Venezuelans chose between two competing populist projects with starkly different visions of inequality and privilege.
Hugo Chávez is back. A seemingly endless stream of commentators insists that the way to understand Donald Trump is by analyzing the practices of the late Venezuelan president. The argument usually pivots around the idea that as a “populist strongman” Trump draws from the same playbook as Chávez.
We have been conducting fieldwork in Venezuela since the early 2000s, and like many of our colleagues, we reject the Trump/Chávez comparison. For starters, such comparisons rely on cultural stereotypes. The notion that Americans need to look outside of the United States to understand Trump’s authoritarianism, racism, or manipulation of stark class inequality reflects an enduring belief in American exceptionalism. More importantly, such comparisons sidestep the content of politics; they render insignificant the differences between an anti-capitalist who sought to build a type of socialism and a billionaire real estate developer who wants to further deregulate Wall Street.
What deserves further analysis is the populist piece of the puzzle. Such an analysis must begin by bracketing vernacular understandings of “populism” as something primitive, reactionary, corrupt, or anti-democratic. This isn’t easy. Populism’s toxic reputation has significant potential to undermine engagement with both the concept and the movements it is used to describe. It also means moving beyond the cottage industry of comparisons that reduces populism to a style of leadership. Fetishizing figures like Chávez and Trump ignores the origins of populist movements. Ethnography demands a more grounded approach.
Populism, as Laclau (2005) famously argued, begins with “the people.” This is the common denominator of every populist movement. It is also democracy’s starting point, its imagined community. There is—quite literally—no democracy without the demos. Since the mid-20th century, mainstream political theory has worked to erase the link between democracy and assertions of the popular will, to highlight instead liberal norms, institutions, and procedures. Anthropology should not follow suit. An ethnographically informed approach to populism begins by taking it seriously, not as shadow or sideshow, but as the razor’s edge of mass democracy. If populism is dangerous, then this is not despite its democratic credentials, but because of them.
The shared history of Chavismo and the opposition allows us to see that democracy is a terrain of struggle. Critiques of the Chávez era often pretend otherwise. They pretend that Venezuelans chose populism over procedural democracy. A historically informed perspective presents a different picture. Venezuelans chose between two competing populist projects with starkly different visions of inequality and privilege.
Both Chavismo and the opposition are complex, fluid, and heterogeneous political movements. What does it mean to take these populist movements seriously as objects of ethnographic analysis? Understanding the specificity of any populist movement means understanding how and on whose behalf “the people”— democracy’s vital fiction—is constructed, contested, and performed.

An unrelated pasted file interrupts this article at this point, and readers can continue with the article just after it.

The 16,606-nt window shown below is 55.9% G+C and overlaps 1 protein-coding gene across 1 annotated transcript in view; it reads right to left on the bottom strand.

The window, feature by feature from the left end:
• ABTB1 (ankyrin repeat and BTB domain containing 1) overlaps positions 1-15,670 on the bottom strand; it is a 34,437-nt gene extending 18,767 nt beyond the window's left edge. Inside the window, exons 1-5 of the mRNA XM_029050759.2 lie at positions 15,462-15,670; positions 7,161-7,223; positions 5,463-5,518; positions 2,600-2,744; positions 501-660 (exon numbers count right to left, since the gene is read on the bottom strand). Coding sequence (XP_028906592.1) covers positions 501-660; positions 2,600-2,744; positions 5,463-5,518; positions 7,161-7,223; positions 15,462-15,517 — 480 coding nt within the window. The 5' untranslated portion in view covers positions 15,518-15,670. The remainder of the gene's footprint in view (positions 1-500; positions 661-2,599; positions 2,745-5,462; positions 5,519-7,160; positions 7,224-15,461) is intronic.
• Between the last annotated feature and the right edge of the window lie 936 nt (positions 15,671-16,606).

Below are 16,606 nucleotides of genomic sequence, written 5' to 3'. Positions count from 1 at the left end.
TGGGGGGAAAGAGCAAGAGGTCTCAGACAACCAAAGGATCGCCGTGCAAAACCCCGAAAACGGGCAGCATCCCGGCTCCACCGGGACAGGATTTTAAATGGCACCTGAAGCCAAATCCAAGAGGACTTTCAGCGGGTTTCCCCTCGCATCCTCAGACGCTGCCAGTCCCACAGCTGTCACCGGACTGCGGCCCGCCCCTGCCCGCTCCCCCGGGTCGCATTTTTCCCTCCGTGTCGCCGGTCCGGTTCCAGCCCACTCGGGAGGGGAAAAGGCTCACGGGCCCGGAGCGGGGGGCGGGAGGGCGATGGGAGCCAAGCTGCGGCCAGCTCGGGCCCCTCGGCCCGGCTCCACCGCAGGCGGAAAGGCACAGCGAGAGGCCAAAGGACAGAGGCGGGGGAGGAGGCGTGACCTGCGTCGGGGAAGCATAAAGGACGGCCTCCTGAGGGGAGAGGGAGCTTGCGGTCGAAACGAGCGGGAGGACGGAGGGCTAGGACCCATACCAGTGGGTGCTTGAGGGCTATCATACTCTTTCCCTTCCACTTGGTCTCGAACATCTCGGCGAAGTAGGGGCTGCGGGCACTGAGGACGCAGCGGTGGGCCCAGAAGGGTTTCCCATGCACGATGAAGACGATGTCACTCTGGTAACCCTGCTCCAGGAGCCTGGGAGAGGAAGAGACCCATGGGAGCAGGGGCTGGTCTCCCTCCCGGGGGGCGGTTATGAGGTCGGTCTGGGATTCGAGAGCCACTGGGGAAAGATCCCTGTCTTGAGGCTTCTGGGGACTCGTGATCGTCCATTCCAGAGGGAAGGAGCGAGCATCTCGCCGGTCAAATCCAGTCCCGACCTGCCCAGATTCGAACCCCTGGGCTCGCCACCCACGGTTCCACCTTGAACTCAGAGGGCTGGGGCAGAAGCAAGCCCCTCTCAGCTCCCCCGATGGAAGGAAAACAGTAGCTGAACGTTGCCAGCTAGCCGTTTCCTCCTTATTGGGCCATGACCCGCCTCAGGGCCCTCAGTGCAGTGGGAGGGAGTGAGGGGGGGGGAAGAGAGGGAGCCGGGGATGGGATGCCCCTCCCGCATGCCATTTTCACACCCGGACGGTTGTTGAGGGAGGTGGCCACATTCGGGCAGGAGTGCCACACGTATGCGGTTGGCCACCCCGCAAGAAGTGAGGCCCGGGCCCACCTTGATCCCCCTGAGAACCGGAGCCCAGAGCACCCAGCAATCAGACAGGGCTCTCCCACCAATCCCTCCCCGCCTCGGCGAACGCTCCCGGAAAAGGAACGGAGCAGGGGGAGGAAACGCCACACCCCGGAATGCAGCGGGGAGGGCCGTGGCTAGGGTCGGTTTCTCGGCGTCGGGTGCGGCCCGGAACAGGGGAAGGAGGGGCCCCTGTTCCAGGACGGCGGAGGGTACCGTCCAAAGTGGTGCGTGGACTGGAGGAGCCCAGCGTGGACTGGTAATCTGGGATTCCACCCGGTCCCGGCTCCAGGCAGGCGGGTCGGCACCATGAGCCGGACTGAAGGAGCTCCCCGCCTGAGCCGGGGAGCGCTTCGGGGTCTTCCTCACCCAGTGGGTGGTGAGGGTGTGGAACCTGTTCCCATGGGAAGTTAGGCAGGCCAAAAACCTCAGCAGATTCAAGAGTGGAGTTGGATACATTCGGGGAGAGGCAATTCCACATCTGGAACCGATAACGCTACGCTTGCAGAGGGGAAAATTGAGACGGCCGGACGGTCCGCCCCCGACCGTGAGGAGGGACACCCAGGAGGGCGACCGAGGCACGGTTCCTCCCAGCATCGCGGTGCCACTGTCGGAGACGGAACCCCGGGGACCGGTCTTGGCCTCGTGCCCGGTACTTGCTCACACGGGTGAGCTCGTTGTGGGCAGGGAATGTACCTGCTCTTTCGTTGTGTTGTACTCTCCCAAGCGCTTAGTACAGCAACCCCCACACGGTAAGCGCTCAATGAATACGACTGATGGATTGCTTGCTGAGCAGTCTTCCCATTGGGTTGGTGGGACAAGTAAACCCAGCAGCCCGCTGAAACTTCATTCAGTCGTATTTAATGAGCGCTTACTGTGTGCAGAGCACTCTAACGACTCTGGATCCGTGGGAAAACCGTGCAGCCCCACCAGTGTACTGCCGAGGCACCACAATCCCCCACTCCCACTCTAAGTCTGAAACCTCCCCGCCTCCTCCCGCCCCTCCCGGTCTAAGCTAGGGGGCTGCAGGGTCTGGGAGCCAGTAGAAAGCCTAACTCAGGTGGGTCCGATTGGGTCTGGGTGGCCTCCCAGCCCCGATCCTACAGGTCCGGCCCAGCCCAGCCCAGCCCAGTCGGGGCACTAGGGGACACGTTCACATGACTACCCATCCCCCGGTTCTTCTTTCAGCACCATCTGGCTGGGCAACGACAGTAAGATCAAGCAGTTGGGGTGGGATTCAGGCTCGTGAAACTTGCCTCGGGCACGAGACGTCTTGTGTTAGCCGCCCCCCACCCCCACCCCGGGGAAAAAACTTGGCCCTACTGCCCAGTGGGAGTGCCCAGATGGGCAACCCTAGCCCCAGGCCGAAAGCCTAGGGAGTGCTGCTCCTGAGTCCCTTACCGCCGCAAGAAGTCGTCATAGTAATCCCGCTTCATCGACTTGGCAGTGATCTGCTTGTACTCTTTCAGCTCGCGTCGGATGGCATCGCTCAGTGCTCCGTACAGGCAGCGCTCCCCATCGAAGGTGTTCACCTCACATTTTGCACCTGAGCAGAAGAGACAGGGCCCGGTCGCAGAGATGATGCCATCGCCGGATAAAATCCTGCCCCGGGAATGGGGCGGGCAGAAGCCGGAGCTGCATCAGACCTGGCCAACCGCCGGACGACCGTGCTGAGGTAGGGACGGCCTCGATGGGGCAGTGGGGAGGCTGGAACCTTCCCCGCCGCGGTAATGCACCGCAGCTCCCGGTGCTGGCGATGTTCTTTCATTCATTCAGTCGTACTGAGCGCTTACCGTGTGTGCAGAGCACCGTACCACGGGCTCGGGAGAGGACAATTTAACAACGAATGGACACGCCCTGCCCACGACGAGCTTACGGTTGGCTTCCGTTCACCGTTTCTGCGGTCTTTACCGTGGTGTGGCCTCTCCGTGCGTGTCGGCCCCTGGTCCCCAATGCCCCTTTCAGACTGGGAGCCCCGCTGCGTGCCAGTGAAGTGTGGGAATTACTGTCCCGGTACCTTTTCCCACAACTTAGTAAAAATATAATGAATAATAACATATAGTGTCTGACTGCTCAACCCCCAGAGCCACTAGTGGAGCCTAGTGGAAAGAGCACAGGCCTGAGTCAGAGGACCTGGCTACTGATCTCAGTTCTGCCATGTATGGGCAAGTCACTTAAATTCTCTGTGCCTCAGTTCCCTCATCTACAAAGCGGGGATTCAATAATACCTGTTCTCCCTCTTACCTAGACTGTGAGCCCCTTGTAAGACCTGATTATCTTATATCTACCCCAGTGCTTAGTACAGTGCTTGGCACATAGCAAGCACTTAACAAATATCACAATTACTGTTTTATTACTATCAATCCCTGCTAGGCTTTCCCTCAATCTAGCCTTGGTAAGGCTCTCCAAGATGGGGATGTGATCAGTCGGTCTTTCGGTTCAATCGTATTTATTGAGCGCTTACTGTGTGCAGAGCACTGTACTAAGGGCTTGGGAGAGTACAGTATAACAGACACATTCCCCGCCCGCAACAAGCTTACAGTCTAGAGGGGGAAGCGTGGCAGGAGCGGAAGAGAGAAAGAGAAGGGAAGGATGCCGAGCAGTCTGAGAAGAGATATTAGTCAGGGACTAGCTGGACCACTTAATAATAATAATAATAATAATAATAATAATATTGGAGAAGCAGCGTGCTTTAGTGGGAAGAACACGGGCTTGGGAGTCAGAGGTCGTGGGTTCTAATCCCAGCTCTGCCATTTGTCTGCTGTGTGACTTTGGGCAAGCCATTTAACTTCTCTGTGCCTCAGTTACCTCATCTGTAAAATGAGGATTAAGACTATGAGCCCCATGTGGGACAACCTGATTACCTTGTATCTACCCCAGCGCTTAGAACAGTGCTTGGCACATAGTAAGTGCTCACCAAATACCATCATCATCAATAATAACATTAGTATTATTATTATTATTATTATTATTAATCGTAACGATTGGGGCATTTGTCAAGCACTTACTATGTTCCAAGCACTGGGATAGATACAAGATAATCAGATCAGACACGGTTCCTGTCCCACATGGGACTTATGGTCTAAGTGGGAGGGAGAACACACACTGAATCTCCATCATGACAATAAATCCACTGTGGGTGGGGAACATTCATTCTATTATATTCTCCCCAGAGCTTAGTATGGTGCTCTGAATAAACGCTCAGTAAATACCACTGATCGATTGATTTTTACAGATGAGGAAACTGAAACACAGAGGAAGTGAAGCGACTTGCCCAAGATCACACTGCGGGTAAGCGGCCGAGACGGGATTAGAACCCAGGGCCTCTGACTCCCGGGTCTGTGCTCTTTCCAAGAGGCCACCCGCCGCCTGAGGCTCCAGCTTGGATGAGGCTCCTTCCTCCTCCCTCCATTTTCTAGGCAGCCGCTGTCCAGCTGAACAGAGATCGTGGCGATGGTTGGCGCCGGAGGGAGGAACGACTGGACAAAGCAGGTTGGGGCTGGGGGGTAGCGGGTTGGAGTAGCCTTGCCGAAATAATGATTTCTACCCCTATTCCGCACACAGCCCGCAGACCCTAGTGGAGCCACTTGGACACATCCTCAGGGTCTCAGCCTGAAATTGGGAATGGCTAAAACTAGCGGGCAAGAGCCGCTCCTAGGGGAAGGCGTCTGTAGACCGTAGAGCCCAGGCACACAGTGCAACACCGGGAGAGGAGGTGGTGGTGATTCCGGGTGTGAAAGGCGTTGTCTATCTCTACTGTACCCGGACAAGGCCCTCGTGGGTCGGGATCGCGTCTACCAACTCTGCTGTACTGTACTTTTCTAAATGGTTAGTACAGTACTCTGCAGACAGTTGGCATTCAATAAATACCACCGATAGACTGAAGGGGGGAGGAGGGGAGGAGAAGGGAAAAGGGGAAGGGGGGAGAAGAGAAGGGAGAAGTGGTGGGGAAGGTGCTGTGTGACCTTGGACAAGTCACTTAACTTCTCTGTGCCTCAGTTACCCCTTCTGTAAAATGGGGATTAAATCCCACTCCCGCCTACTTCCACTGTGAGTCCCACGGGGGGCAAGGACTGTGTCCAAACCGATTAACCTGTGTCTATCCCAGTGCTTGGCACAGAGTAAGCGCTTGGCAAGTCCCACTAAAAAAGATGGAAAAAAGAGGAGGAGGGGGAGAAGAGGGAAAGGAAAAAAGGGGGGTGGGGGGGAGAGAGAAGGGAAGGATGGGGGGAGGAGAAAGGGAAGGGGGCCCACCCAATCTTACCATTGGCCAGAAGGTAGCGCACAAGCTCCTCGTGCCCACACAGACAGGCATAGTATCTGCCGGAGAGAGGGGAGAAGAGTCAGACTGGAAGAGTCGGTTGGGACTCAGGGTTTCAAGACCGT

Naomi conducted research at Catia TVe, a community television station in west Caracas where participants were firmly aligned with the Chávez led-Bolivarian Revolution. A central goal of Catia TVe’s work in poor communities, where they taught video production and documented people’s problems, was to cultivate a sense of subaltern political identity connected to a concept of class. While their interlocutors’ often cast Chávez as the main agent of change, Catia TVe producers attempted to characterize the urban poor and their communities as the righteous self-determined “people” who participated and led revolutionary state formation. Even as they created close relationships and alliances with middle class intellectuals and cultural producers, they insisted that “the people” referred to the popular or poor class.
Catia TVe’s video production courses for new volunteers provided instruction not only in how to make television, but how to assume a class perspective. At one video production workshop in 2007, Gregorio, a Catia TVe staff member, asked his seventeen students to describe their motivations for joining the workshop. They spoke of a desire to “unite our community,” “spread the news of what we are doing,” and “rescue our values.” They referenced a “we” and an “us”— that indexed their immediate geographic neighborhoods or their involvement in the state-funding projects and programs to combat poverty – but avoided naming a class position. Gregorio pushed back. He insisted that the trainees recognize themselves explicitly as belonging to a class and equated this collectivity with the concept of “the people” based on their experience of economic and political subordination. Taking some of the participants by surprise, Gregorio argued that community media producers needed to reject a stance of impartiality. “We are totally partial towards the people,” Gregorio declared. “The country is divided into two and this is a class struggle. That’s what we are saying.”